Seven finalists remain in the Oscar race for Best Makeup, the category that’s poised to prove just how strong a frontrunner The Artist actually is, not to mention stoke the fire of the film’s backlash. The tinting of Jean Dujardin’s toothy mug to accommodate black-and-white cinematography is about to rob recognition from the folks who toiled away, one last time, on magically morphing Ralph Fiennes into the pasty bane of Harry Potter’s existence. It’s also going to beat out Ben Kingsley’s carnivalesque transformation into Georges Méliès in Hugo; Vanessa Redgrave’s caked-on, Elizabethan kabuki in Anonymous; and the fake ears, nose tip, and finger-weave hair that turned Glenn Close into a mouse man in Albert Nobbs. All of this says nothing of the worthy candidates The Artist already beat to the shortlist, like J. Edgar, whose old-age artistry was wrongfully knocked in reviews, and Green Lantern, which saw Peter Sarsgaard grossly mutate into the ultimate toxic egghead.

Oscar 2007 Winner Predictions Art Direction

Comments Comments (...)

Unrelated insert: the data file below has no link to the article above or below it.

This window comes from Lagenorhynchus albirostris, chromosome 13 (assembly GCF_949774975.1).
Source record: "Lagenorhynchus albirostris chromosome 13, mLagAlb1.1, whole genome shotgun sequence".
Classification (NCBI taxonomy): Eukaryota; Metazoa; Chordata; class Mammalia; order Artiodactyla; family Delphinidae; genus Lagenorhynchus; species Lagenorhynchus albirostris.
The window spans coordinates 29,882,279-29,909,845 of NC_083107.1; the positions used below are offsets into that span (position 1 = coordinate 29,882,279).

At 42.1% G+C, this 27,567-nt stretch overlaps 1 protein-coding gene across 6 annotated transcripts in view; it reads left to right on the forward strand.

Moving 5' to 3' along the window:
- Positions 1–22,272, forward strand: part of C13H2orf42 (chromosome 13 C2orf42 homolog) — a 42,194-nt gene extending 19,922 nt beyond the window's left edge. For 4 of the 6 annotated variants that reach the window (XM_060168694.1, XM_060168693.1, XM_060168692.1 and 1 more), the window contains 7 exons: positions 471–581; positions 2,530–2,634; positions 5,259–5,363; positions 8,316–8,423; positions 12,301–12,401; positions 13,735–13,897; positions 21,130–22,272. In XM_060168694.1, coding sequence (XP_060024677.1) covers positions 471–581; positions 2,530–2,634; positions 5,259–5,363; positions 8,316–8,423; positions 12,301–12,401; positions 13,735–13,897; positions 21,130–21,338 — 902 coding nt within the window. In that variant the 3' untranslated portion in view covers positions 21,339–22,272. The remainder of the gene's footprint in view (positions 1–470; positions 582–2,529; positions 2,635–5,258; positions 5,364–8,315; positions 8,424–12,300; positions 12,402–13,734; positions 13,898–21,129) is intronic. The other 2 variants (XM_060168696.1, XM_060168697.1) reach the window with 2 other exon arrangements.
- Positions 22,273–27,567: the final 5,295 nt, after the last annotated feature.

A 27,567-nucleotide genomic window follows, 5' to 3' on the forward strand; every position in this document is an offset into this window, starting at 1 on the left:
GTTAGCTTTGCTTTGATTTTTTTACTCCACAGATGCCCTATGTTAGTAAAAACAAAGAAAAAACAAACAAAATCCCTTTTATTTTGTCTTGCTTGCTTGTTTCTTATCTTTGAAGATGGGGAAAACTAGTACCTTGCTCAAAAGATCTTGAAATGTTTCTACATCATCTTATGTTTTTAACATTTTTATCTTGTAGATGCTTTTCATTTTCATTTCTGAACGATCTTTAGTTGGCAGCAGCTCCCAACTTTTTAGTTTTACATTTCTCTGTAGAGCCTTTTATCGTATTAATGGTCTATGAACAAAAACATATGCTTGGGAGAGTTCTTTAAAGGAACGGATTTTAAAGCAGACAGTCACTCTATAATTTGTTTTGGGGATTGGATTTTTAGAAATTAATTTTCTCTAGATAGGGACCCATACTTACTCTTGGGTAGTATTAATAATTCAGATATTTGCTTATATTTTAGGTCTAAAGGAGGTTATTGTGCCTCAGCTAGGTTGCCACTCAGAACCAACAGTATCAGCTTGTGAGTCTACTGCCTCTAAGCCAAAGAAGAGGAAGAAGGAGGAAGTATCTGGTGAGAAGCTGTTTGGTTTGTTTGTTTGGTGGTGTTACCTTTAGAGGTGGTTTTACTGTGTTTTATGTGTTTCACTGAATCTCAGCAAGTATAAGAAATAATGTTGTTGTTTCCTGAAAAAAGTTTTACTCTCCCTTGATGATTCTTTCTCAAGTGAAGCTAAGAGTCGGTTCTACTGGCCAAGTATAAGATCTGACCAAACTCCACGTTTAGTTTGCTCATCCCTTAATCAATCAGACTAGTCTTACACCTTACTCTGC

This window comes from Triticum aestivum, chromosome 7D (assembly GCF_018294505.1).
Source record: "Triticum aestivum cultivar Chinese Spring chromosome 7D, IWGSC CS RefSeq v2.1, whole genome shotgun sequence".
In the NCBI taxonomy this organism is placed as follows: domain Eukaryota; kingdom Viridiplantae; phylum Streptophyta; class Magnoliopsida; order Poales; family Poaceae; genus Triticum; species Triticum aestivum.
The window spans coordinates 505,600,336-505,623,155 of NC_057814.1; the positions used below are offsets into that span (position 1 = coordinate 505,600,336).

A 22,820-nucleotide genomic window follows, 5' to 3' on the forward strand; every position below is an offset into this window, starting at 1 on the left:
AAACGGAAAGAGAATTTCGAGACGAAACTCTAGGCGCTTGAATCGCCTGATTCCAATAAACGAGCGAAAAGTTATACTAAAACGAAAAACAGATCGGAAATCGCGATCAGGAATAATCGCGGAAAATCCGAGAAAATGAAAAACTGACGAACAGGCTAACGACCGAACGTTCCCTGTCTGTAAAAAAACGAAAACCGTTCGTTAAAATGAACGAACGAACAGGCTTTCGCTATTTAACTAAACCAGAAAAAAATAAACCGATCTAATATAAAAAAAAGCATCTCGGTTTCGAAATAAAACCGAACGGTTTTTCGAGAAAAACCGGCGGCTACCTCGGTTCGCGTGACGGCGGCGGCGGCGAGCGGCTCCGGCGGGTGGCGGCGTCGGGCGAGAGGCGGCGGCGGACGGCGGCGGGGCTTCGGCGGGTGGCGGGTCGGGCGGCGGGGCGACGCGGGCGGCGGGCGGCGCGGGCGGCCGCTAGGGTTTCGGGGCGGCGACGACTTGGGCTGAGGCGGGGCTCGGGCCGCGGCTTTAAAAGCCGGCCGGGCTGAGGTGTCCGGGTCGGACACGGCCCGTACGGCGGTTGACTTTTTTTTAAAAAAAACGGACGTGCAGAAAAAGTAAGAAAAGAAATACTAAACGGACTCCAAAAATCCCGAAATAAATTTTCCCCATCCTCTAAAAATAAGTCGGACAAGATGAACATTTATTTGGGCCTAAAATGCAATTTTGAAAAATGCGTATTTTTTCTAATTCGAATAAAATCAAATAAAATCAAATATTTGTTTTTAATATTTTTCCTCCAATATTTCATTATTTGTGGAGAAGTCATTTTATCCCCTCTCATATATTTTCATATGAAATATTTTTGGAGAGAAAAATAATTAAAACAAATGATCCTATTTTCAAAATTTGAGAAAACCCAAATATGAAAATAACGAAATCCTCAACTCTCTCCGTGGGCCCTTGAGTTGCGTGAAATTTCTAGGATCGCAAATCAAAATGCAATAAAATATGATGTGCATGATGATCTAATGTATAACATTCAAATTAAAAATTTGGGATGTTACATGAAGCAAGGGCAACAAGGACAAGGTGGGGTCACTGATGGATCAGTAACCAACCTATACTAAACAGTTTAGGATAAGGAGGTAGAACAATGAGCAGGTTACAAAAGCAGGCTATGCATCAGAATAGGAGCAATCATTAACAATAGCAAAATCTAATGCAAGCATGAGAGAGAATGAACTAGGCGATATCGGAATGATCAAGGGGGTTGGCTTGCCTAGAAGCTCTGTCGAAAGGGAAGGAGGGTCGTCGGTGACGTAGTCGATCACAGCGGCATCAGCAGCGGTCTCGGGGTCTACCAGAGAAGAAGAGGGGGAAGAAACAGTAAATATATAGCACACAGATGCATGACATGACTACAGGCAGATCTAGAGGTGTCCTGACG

Oscar 2007 Winner Predictions: Art Direction
Oscar 2007 Winner Predictions: Art Direction

We’ve noticed a certain trend among “professional” Oscar prognosticators—first and foremost among them Dave Karger—in dealing with the question of Dreamgirls. Is it the over-nominated Oscar behemoth that, according to its snub for Best Picture, Best Director, and Best Screenplay, no one loves? Or does its absence in the top few categories signal a groundswell of sympathetic support for the poor helpless lil’ would-be frontrunner? You don’t find too many taking the middle ground. It’s basically either a clean sweep of its six categories (or close enough, at any rate), or a near-shutout. Maybe we’re biased, but we’d like to think it’s the latter (though we’re already starting to feel a tad nervous about our prediction of Djimon Hounsou defeating Eddie Murphy). Even if it turns out we badly misjudged the deflated Dreamgirls juggernaut and it does end up cleaning house (as all those second-place percentage spreads would suggest we’re afraid of), we still think Art Direction will be the one most likely to buck the trend. Simply, the movie’s sets look like they were made from construction paper “for colored girls who have considered suicide when the rainbow is enuf,” to borrow from Ntozake Shange. At least Pan’s Labyrinth’s paper-mâché falls into place with the protagonist’s fantasy dreamworld. The votes for veracity will fall The Good Shepherd’s way, but recent guild award results suggest this is Pan’s Labyrinth to lose.

Oscar 2007 Winner Predictions Cinematography

Comments Comments (...)

Oscar 2007 Winner Predictions: Cinematography